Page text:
I know that "throwing parts at it" frequently doesn't work that well, but I figure in the long run, I still come out ahead - especially when considering what I would pay a shop or a dealer to fix something. I am also aware of the problems in diagnosing these older OBD1 vehicles...sometimes you take your chances.
I am 'probably' going to change out the MAP sensor - IF I can finally rule out the fuel pressure issues.
KOEO - key on engine off, as opposed to KOER - running...
I don't remember the pressures dropping with KOEO before changing out the pressure regulator???
Dead giveaway is having a vacuum line to the pressure regulator that eased pressure at idle. Opening the TB would decrease vacuum so the pressure would go up.
I have a 82 27' Pace Arrow that gets 12 mph when keeping up with traffic, like 72 mph, but if I hold it to 55 gets more like 15 mpg. Has a carb, had to add an electric fuel pump in series with the engine driven one to suck gas up from that 80 gallon fuel tank way in the back. Trying to sell it now, we hardly use it.
Went nuts last year and purchased a 20' Volvo IO, almost August and still sitting in the garage, had severe cold weather in June, wife is either on call, or raining on the weekends. Was nice last Sunday, but had to help my daughter move back home. Always something.
Least by having the motorhome, used that last Sunday to help my daughter move, saved money renting a truck, but recall the reason I sold my last boat, same reason, lucky to get to use it once a year. But then I was working full time, thought I would have more time being semi-retired. That was a joke.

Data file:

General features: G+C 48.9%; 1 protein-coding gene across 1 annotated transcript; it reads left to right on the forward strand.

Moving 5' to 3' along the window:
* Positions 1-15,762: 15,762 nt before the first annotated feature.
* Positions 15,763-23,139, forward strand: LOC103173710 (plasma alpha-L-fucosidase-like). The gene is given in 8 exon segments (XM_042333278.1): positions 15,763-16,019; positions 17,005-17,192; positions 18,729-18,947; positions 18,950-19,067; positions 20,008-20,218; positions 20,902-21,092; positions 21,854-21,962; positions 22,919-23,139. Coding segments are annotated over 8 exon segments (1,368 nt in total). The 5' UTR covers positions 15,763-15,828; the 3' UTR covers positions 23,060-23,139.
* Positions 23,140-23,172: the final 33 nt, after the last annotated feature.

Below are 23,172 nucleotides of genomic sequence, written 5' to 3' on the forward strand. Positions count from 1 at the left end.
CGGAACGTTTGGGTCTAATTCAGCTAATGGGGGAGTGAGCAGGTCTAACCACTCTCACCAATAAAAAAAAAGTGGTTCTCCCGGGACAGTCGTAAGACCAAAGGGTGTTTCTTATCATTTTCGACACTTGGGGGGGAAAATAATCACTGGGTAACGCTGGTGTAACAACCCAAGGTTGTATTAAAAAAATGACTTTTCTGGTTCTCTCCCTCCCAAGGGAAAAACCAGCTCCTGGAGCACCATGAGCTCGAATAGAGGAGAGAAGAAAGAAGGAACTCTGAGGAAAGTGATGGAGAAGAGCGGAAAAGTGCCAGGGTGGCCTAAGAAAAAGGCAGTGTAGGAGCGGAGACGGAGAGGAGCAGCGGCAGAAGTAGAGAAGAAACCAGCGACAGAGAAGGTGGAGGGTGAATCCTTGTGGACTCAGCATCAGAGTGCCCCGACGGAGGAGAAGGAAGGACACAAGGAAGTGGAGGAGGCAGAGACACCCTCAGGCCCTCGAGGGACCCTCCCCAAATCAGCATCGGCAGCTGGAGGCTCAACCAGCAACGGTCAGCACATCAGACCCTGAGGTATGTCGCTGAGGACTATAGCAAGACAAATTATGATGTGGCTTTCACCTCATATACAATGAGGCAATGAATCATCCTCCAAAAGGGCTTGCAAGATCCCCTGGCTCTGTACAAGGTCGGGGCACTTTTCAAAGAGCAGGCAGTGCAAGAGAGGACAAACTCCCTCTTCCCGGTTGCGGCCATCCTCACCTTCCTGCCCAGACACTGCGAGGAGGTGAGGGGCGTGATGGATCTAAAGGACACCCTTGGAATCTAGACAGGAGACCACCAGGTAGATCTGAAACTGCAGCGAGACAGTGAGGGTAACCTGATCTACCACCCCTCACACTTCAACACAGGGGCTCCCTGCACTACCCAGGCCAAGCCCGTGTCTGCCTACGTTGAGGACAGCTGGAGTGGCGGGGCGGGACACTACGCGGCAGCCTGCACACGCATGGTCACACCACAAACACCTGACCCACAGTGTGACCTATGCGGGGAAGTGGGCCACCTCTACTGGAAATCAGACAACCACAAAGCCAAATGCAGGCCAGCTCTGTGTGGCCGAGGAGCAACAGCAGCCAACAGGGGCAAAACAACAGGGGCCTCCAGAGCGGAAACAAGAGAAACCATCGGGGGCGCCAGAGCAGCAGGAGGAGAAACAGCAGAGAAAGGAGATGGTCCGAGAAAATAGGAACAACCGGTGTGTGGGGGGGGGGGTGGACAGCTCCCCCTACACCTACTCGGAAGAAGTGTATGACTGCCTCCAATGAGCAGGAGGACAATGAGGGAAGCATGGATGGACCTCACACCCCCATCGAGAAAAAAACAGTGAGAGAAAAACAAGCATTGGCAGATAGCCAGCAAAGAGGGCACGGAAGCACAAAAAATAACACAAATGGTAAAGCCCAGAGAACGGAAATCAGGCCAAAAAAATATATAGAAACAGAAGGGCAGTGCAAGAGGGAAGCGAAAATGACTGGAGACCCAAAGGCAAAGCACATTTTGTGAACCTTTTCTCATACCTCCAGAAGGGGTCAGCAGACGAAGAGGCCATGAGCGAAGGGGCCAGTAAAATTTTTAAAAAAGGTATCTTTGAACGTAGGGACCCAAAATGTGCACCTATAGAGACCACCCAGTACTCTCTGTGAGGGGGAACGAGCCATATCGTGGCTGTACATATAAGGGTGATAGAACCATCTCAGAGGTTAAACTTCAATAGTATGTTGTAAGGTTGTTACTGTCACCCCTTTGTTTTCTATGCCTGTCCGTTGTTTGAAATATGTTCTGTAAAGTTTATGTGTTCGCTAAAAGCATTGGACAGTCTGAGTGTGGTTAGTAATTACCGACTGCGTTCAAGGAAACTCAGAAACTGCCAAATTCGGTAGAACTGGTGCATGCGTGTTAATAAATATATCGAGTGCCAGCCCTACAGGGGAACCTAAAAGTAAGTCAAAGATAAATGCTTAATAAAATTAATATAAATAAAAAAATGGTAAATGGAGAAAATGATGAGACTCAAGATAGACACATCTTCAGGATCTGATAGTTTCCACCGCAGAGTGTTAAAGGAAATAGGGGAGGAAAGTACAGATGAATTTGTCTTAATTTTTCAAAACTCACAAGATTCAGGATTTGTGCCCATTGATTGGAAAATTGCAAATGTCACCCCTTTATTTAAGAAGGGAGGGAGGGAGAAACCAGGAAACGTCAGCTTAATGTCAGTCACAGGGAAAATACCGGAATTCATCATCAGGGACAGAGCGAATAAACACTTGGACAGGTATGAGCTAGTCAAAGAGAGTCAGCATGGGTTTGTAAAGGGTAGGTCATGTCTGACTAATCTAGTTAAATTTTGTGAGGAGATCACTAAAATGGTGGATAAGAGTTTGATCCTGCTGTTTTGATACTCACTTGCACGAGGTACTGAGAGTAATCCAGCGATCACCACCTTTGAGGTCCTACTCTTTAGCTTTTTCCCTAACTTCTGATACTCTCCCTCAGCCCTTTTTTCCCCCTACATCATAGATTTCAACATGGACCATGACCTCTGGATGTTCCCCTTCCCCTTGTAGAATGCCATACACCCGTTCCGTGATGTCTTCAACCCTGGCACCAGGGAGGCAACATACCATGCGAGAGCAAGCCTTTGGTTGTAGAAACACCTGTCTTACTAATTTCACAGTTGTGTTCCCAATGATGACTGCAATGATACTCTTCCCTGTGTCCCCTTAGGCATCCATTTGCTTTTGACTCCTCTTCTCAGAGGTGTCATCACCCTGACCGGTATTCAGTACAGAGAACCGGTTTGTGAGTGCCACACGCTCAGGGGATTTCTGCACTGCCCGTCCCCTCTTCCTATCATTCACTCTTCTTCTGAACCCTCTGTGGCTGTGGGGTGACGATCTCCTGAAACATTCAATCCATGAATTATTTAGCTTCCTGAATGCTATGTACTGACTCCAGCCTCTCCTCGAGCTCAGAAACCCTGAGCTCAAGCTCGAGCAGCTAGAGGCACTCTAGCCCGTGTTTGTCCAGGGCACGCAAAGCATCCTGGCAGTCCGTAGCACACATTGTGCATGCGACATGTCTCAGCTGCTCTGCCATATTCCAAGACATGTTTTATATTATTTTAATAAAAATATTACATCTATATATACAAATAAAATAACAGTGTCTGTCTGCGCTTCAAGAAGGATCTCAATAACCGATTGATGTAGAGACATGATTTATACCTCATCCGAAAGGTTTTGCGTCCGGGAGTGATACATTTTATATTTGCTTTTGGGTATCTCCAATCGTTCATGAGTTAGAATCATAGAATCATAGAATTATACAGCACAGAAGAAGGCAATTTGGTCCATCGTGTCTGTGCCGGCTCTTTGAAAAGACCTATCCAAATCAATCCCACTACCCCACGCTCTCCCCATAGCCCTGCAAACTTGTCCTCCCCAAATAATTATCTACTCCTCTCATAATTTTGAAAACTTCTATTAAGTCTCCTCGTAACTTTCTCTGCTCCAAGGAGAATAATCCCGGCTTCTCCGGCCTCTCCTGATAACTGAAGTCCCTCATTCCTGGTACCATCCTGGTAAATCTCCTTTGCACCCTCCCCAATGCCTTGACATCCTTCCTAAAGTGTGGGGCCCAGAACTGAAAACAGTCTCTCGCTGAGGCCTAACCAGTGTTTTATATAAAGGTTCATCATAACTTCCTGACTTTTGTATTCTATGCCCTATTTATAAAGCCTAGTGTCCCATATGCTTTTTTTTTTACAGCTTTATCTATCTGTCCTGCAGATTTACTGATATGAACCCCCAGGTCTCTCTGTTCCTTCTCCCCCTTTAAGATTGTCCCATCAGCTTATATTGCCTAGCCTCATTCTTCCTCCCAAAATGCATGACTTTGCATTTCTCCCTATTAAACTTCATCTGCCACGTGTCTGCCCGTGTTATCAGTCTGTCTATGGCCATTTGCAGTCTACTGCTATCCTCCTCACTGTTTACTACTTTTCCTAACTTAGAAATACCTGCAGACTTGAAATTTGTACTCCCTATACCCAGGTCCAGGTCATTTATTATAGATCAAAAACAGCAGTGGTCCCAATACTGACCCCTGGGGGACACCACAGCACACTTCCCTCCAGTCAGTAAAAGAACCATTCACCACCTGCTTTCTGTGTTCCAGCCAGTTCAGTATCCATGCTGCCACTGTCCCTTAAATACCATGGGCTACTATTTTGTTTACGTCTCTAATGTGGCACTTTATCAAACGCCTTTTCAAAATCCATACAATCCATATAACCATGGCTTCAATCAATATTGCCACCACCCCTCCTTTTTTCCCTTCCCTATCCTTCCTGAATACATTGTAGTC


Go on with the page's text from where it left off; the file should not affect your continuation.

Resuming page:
Was trying to say in too little words, MAP may be either the culprit or the victim. Its the victim if receiving poor voltages or poor vacuum from the intake manifold that can be caused by several different problems. Its the culprit if receiving an accurate vacuum, has good electrical connections, but outputs either no pulse or one loaded with jiggers like mine did.
At idle, your engine should show 20"/Hg of vacuum at sea level, will drop about an inch for each 1,000 feet above sea level. When revving the engine it should smoothly drop as you gradually increase engine speed. Would check that first.
I am getting 155.1 HZ here in OK (1200 ft)...and the Hz's change with vacuum applied, according to the chart. BUT, I am doing this with a Multimeter and I guess there still could be "jiggers" in the movement.
I also tested the MAP following this procedure from the following PDF:
This approach allows you to test the MAP with the motor running, and according to this document the Hz's should drop to the 90's when you start the car and mine only dropped to 104-118 Hz...
I'm just trying to test this thing as thoroughly as I can before just going out and buying a new one. I have read about Ford MaAP sensor 'drift' and it sounds like what I have going on, but the the sensor "appears" to be testing out good!
The frequencies you found seem flakey to me, if I take the values in your link at face value. At 1200' elevation you should have less than 152 Hz with KOEO, not more (155). At idle it drops to 104 - 118 Hz? That's a pretty broad range. 104 would be about 18.8" Hg, OK for idle; but 118 would be 13.3" Hg, not good for idle in or out of gear. Lots of an engines operation is keyed to the manifold pressure; spark timing, EGR operation, fuel injector pulse-width, acceleration enrichments, fuel pressure, etc. That's why I think it would be useful to observe the manifold vacuum as the engine is stumbling. Yeah, a mechanical gauge will dampen out rapid fluctuations, but I'm pretty sure the PCM software does too.